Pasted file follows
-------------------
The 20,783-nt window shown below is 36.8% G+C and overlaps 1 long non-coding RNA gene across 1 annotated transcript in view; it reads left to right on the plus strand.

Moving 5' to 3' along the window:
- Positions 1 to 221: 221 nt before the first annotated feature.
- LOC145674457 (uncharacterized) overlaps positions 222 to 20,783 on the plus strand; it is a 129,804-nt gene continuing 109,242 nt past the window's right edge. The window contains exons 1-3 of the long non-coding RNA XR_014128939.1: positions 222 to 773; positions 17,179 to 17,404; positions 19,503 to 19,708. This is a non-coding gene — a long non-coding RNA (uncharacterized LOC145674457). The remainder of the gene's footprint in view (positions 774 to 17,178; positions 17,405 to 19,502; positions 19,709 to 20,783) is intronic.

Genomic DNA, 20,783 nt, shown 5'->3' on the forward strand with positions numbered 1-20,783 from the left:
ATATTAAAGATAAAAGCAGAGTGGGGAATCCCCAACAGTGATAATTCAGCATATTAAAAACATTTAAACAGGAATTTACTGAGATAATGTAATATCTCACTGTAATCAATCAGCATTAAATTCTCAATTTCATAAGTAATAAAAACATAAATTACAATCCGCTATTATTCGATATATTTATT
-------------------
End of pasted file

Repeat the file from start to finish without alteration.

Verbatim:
The 20,783-nt window shown below is 36.8% G+C and overlaps 1 long non-coding RNA gene across 1 annotated transcript in view; it reads left to right on the plus strand.

Moving 5' to 3' along the window:
- Positions 1 to 221: 221 nt before the first annotated feature.
- LOC145674457 (uncharacterized) overlaps positions 222 to 20,783 on the plus strand; it is a 129,804-nt gene continuing 109,242 nt past the window's right edge. The window contains exons 1-3 of the long non-coding RNA XR_014128939.1: positions 222 to 773; positions 17,179 to 17,404; positions 19,503 to 19,708. This is a non-coding gene — a long non-coding RNA (uncharacterized LOC145674457). The remainder of the gene's footprint in view (positions 774 to 17,178; positions 17,405 to 19,502; positions 19,709 to 20,783) is intronic.

Genomic DNA, 20,783 nt, shown 5'->3' on the forward strand with positions numbered 1-20,783 from the left:
ATATTAAAGATAAAAGCAGAGTGGGGAATCCCCAACAGTGATAATTCAGCATATTAAAAACATTTAAACAGGAATTTACTGAGATAATGTAATATCTCACTGTAATCAATCAGCATTAAATTCTCAATTTCATAAGTAATAAAAACATAAATTACAATCCGCTATTATTCGATATATTTATT